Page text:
|Filed May 13, 1997|
Civil No. 960340
Appeal from the District Court for Pembina County, Northeast Judicial District, the Honorable Thomas K. Metelmann, Judge.
Opinion of the Court by Maring, Justice.
Kenneth F. Johannson (argued), of Johannson, Taylor, Rust, Tye & Fagerlund, P.A., P.O. Box 605, Crookston, MN 56716, for plaintiff and appellant.
Thomas L. Zimney (argued), of Vaaler, Warcup, Woutat, Zimney & Foster, P.O. Box 13417, Grand Forks, ND 58208-3417, for defendants and appellants.
Jay H. Fiedler (argued), of Pearson, Christensen, Larivee, Clapp, Fiedler & Fischer, P.O. Box 5758, Grand Forks, ND 58206-5758, for defendant and appellee.
Symington v. Walle Mutual Insurance Co., et al.
[¶1] Clayton Symington, Citizens Insurance Agency of Cavalier, and Steven Brekke appealed from a partial summary judgment declaring a farm property insurance policy issued by Walle Mutual Insurance Company did not provide coverage for the loss of Symington's feeder pigs. We hold the trial court did not abuse its discretion in certifying the partial summary judgment as final under N.D.R.Civ.P. 54(b). We also hold Symington's loss was not a covered cause of loss under the insurance policy. We affirm.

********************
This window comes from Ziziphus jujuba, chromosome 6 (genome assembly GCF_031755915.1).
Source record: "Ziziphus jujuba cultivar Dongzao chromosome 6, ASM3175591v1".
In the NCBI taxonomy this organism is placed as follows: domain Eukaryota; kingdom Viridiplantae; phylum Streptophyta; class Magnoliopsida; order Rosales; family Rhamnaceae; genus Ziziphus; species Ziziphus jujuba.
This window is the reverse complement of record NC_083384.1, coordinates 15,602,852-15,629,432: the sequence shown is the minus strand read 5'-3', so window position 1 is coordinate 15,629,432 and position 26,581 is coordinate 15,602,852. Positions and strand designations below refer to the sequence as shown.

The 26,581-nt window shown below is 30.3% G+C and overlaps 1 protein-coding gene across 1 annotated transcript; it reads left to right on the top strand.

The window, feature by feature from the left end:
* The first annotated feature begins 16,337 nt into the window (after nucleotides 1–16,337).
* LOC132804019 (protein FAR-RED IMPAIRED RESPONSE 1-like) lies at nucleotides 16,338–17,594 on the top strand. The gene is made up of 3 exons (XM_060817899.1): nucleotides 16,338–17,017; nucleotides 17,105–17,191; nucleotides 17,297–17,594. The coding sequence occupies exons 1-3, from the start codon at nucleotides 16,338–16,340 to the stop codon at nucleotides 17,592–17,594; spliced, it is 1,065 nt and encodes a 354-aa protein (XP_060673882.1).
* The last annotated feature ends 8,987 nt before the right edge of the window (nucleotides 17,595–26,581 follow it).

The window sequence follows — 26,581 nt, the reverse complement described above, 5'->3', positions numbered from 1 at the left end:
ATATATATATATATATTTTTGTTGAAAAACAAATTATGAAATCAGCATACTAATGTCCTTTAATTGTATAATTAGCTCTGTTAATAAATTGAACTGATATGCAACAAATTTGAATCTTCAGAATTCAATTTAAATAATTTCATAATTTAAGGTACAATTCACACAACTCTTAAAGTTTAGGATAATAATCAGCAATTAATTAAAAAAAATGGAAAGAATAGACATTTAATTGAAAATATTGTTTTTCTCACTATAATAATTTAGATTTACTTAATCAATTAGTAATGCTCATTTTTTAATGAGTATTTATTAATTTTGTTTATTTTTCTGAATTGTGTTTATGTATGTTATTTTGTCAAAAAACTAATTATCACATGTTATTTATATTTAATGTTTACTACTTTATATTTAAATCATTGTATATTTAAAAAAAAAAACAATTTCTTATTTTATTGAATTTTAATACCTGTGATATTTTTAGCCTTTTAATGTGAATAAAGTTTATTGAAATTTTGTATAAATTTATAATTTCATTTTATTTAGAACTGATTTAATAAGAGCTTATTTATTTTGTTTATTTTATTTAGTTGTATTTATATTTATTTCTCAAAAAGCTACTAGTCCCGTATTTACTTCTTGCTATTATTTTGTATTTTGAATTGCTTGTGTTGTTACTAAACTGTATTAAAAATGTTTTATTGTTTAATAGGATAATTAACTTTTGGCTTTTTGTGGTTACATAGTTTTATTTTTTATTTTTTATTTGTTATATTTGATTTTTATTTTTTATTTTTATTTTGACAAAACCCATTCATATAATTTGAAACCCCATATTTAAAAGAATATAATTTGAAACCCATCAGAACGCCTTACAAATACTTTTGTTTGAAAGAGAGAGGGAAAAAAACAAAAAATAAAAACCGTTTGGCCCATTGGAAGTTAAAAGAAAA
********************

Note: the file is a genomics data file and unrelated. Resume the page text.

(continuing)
[¶2] Symington raised feeder pigs on his farm near Neche, North Dakota. In 1994, a racoon became entangled in a power line on the farm and interrupted electrical service. As a result, the ventilating system in a barn quit working, and the barn overheated, suffocating about 720 of Symington's feeder pigs. At the time of the loss, Walle Mutual insured Symington under a farm property policy procured through Citizens Insurance and Brekke (collectively referred to as Citizens Insurance). Walle Mutual denied coverage, asserting the policy did not provide coverage for Symington's loss.